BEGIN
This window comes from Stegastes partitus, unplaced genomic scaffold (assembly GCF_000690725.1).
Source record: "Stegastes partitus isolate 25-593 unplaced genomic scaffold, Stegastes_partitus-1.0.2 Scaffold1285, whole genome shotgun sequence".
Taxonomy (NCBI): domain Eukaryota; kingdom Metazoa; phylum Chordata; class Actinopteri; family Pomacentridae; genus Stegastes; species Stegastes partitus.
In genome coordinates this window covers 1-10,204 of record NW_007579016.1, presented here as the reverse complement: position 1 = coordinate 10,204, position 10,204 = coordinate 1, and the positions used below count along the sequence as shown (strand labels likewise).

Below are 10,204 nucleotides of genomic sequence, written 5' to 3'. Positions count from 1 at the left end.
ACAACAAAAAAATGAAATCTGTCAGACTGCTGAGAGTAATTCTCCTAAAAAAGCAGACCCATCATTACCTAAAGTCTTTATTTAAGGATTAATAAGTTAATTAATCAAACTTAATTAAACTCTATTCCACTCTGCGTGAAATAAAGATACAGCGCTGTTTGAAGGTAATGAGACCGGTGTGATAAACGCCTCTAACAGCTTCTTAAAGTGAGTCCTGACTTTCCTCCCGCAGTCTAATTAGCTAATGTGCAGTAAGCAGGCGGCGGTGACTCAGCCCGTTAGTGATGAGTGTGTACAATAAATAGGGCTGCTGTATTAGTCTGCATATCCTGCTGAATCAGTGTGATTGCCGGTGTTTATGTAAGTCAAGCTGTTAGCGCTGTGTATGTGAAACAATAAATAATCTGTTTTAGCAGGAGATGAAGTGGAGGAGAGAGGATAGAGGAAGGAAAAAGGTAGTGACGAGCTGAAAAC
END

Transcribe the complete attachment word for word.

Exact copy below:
This window comes from Stegastes partitus, unplaced genomic scaffold (assembly GCF_000690725.1).
Source record: "Stegastes partitus isolate 25-593 unplaced genomic scaffold, Stegastes_partitus-1.0.2 Scaffold1285, whole genome shotgun sequence".
Taxonomy (NCBI): domain Eukaryota; kingdom Metazoa; phylum Chordata; class Actinopteri; family Pomacentridae; genus Stegastes; species Stegastes partitus.
In genome coordinates this window covers 1-10,204 of record NW_007579016.1, presented here as the reverse complement: position 1 = coordinate 10,204, position 10,204 = coordinate 1, and the positions used below count along the sequence as shown (strand labels likewise).

Below are 10,204 nucleotides of genomic sequence, written 5' to 3'. Positions count from 1 at the left end.
ACAACAAAAAAATGAAATCTGTCAGACTGCTGAGAGTAATTCTCCTAAAAAAGCAGACCCATCATTACCTAAAGTCTTTATTTAAGGATTAATAAGTTAATTAATCAAACTTAATTAAACTCTATTCCACTCTGCGTGAAATAAAGATACAGCGCTGTTTGAAGGTAATGAGACCGGTGTGATAAACGCCTCTAACAGCTTCTTAAAGTGAGTCCTGACTTTCCTCCCGCAGTCTAATTAGCTAATGTGCAGTAAGCAGGCGGCGGTGACTCAGCCCGTTAGTGATGAGTGTGTACAATAAATAGGGCTGCTGTATTAGTCTGCATATCCTGCTGAATCAGTGTGATTGCCGGTGTTTATGTAAGTCAAGCTGTTAGCGCTGTGTATGTGAAACAATAAATAATCTGTTTTAGCAGGAGATGAAGTGGAGGAGAGAGGATAGAGGAAGGAAAAAGGTAGTGACGAGCTGAAAAC